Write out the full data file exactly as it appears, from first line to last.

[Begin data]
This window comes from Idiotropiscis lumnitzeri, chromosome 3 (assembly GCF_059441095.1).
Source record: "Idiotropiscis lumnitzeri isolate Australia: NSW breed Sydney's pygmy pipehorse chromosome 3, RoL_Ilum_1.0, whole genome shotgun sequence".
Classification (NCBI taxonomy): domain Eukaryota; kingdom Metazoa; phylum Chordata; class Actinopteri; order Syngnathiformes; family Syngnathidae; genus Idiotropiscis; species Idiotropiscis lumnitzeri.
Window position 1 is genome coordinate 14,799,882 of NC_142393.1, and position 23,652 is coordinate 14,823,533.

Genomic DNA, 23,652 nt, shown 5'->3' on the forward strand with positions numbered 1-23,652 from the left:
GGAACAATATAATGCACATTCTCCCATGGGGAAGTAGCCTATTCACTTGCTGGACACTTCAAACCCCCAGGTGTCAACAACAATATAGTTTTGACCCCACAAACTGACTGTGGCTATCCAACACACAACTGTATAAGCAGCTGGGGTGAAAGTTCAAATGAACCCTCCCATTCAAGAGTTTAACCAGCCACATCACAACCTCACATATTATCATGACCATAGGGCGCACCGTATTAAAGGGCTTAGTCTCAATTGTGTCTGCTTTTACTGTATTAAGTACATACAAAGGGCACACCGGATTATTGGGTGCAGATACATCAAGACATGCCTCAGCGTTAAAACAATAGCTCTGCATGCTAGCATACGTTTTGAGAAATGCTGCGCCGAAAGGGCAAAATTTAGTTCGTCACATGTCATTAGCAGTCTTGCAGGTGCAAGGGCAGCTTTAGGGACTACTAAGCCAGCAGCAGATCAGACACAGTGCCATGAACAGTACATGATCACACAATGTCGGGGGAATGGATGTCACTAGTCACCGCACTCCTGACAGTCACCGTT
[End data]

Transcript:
This window comes from Idiotropiscis lumnitzeri, chromosome 3 (assembly GCF_059441095.1).
Source record: "Idiotropiscis lumnitzeri isolate Australia: NSW breed Sydney's pygmy pipehorse chromosome 3, RoL_Ilum_1.0, whole genome shotgun sequence".
Classification (NCBI taxonomy): domain Eukaryota; kingdom Metazoa; phylum Chordata; class Actinopteri; order Syngnathiformes; family Syngnathidae; genus Idiotropiscis; species Idiotropiscis lumnitzeri.
Window position 1 is genome coordinate 14,799,882 of NC_142393.1, and position 23,652 is coordinate 14,823,533.

Genomic DNA, 23,652 nt, shown 5'->3' on the forward strand with positions numbered 1-23,652 from the left:
GGAACAATATAATGCACATTCTCCCATGGGGAAGTAGCCTATTCACTTGCTGGACACTTCAAACCCCCAGGTGTCAACAACAATATAGTTTTGACCCCACAAACTGACTGTGGCTATCCAACACACAACTGTATAAGCAGCTGGGGTGAAAGTTCAAATGAACCCTCCCATTCAAGAGTTTAACCAGCCACATCACAACCTCACATATTATCATGACCATAGGGCGCACCGTATTAAAGGGCTTAGTCTCAATTGTGTCTGCTTTTACTGTATTAAGTACATACAAAGGGCACACCGGATTATTGGGTGCAGATACATCAAGACATGCCTCAGCGTTAAAACAATAGCTCTGCATGCTAGCATACGTTTTGAGAAATGCTGCGCCGAAAGGGCAAAATTTAGTTCGTCACATGTCATTAGCAGTCTTGCAGGTGCAAGGGCAGCTTTAGGGACTACTAAGCCAGCAGCAGATCAGACACAGTGCCATGAACAGTACATGATCACACAATGTCGGGGGAATGGATGTCACTAGTCACCGCACTCCTGACAGTCACCGTT